Pittsburgh Symphony Orchestra

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Pittsburgh Symphony Orchestra (PSO)
Orchestra
2011 PittsburghSymphonyOrchestra Fisheye.jpeg
Founded 1895
Concert hall Heinz Hall
Principal conductor Manfred Honeck
Website www.pittsburghsymphony.org

The Pittsburgh Symphony Orchestra (PSO) is an American orchestra based in Pittsburgh, Pennsylvania. The orchestra's home is Heinz Hall, located in Pittsburgh's Cultural District.

History[edit]

The orchestra was founded by the Pittsburgh Arts Society with conductor Frederic Archer in 1895, who brought with him a number of musicians from the Boston Symphony Orchestra, and led the PSO in its first concert the following year.

Archer left in 1898 and was replaced by Victor Herbert, who took the orchestra on several tours and greatly increased the orchestra's presence. Herbert was replaced by Emil Paur in 1904. The orchestra attracted a number of prominent guest conductors during these early years, including Edward Elgar and Richard Strauss, but was dissolved in 1910 because of financial difficulties.

Re-establishment[edit]

In 1926, the orchestra was resurrected, with its members rehearsing for no fee, and each contributing money to make a new season the following year possible. The orchestra's leader, Elias Breeskin, was also its conductor for the first few years. In 1930, Antonio Modarelli was brought in as conductor. In 1937, Otto Klemperer was brought in to reorganise the orchestra, quickly raising the orchestra to an international level.

Since then, the orchestra has experienced ongoing growth and development, including building a substantial endowment fund. Fritz Reiner (1938–48) led the orchestra as Music Director for a decade, imposing his precise technical demands while also triggering substantial turnover in personnel exacerbated by the World War II military draft. He also made a number of recordings of a wide range of repertory, including music by Mozart, Richard Strauss, and Béla Bartók. From 1948-52, a series of guest conductors led the orchestra, including Leonard Bernstein and Leopold Stokowski.

William Steinberg (1952–76) then became the orchestra's Music Director, taking them on a tour of Europe and recording a great deal of repertory. André Previn (1976–84) succeeded Steinberg and brought the Pittsburgh Symphony Orchestra to a national audience with a PBS television series, Previn and the Pittsburgh. Lorin Maazel, a Pittsburgh native, served as Music consultant to the orchestra from 1984–1988, and served as the PSO Music Director from 1988-1996. He took the orchestra on several international tours. Marvin Hamlisch served as principal pops conductor from 1995 until his death in 2012. Mariss Jansons succeeded Maazel as the PSO's Music Director from 1997–2004, and maintained the high artistic reputation of the orchestra.[1]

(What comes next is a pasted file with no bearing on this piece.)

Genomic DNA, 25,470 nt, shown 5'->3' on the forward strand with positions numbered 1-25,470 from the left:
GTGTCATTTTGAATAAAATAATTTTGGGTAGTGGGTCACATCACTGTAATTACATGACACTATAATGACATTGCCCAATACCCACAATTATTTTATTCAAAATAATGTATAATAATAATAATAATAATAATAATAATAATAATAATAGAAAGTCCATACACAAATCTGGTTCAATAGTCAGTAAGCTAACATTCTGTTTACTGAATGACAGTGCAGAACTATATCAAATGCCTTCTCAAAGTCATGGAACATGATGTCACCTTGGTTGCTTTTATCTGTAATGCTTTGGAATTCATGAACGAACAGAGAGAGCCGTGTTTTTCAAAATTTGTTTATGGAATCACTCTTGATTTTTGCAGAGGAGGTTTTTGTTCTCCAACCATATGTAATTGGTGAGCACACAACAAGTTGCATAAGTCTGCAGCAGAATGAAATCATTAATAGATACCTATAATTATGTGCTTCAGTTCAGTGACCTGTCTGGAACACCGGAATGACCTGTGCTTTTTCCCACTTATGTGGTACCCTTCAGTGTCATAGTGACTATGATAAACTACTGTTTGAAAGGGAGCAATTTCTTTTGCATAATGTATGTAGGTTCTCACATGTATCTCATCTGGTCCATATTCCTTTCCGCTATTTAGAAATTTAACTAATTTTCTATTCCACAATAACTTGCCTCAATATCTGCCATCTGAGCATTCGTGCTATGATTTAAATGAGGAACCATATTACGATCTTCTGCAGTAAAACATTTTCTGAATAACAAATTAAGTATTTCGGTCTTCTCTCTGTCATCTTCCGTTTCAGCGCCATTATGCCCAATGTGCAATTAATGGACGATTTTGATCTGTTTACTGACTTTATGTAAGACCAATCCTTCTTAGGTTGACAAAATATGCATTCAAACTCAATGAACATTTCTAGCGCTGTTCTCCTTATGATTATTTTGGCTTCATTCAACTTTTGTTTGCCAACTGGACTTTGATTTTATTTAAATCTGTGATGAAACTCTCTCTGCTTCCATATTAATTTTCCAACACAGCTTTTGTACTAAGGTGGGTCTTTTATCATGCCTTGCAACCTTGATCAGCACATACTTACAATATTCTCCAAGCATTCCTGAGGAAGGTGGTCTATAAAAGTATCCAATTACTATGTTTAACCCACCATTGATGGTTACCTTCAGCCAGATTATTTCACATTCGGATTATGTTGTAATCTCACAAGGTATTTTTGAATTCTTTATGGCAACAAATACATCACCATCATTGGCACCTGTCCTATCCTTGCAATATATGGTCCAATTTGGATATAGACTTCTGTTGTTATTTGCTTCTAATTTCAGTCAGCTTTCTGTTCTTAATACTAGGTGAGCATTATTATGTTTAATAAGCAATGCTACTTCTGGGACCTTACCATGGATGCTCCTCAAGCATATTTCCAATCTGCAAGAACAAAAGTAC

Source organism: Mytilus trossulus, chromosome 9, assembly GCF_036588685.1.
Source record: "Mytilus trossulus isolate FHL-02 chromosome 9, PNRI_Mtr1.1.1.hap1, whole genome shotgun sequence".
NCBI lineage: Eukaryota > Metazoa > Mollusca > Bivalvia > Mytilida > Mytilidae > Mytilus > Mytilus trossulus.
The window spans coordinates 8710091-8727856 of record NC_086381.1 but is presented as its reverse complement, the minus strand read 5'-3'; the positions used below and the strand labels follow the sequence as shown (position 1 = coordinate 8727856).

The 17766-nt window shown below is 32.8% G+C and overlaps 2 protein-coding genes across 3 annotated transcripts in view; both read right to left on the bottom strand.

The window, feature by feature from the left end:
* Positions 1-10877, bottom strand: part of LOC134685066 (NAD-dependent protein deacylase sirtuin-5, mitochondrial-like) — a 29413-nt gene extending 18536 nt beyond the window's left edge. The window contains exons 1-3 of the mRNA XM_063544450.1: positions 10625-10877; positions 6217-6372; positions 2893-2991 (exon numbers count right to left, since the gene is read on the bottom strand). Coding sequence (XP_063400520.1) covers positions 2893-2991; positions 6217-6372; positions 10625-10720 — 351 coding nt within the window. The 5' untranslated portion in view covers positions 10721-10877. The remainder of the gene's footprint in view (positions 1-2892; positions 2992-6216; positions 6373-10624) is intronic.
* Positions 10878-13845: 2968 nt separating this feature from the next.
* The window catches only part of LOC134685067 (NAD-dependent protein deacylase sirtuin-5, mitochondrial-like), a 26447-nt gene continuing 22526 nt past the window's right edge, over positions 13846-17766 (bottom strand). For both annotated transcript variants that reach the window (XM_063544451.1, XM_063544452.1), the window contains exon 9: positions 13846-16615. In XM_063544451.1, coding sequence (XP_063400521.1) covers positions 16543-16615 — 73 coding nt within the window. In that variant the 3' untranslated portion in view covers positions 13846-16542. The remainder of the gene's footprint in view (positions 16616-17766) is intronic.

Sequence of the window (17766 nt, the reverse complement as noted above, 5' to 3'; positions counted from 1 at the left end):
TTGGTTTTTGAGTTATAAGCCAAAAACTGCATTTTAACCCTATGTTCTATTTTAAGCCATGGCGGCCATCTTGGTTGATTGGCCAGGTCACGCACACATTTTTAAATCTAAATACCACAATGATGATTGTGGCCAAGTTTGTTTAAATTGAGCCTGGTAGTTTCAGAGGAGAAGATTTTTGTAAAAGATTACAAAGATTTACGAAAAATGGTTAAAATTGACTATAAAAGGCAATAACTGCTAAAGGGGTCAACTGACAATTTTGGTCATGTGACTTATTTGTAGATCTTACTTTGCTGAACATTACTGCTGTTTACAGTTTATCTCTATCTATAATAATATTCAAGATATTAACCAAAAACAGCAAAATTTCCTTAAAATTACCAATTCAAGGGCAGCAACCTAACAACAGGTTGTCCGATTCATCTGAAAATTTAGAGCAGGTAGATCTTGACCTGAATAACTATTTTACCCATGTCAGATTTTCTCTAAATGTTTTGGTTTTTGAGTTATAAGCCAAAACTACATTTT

In 2005, the PSO formally began a period without a single music director. During this time, a new collective bargaining agreement was in effect, which gave the musicians increased authority over matters of running the orchestra such as the hiring of musicians and choice of repertoire. Starting in 2005, Sir Andrew Davis served as the PSO artistic advisor, with Yan Pascal Tortelier as principal guest conductor and Marek Janowski holding the "endowed guest conductor chair." Davis was originally scheduled to step down after the 2007-2008 season, but in October 2007, Davis and the PSO mutually agreed to terminate his contract early and for him not to conduct his scheduled concerts in the 2007-2008 season, because of increased demands on Davis' schedule.[2] The contracts of Tortelier and Janowski also expired in 2008.[3] Janowski now holds the Otto Klemperer Guest Conductor Chair with the PSO.

PSO today[edit]

In a change of conductor leadership format, returning to the traditional music director hierarchy, the PSO announced on January 24, 2007, that with the 2008-2009 season, the Austrian conductor Manfred Honeck would become the PSO's ninth music director.[4][5] Honeck first conducted the symphony in May 2006, and returned for another guest appearance in November 2006. His initial contract was for three years. In September 2009, the PSO announced the extension of Honeck's contract to the 2015-2016 season.[6] In February 2012, the PSO announced the further extension of Honeck's contract through the 2019-2020 season.[7] In June 2007, the orchestra announced the appointment of American conductor Leonard Slatkin as the orchestra's principal guest conductor, as of the 2008-2009 season.[8]

After playing concerts in its earliest form at Carnegie Music Hall, the orchestra moved to the Syria Mosque, where some of their recordings were done. Most of Steinberg's recordings were completed in the still standing Soldiers and Sailors Memorial. The Mosque proved to be an unsuitable venue for the orchestra, as it held far more seats than could reasonably be filled for orchestral concerts, and it was also acoustically unsatisfactory. In 1971 the orchestra moved to the newly renovated Loew's Penn Theater, a move funded by H. J. Heinz II of the H. J. Heinz Company. To honor his involvement, the building was renamed Heinz Hall.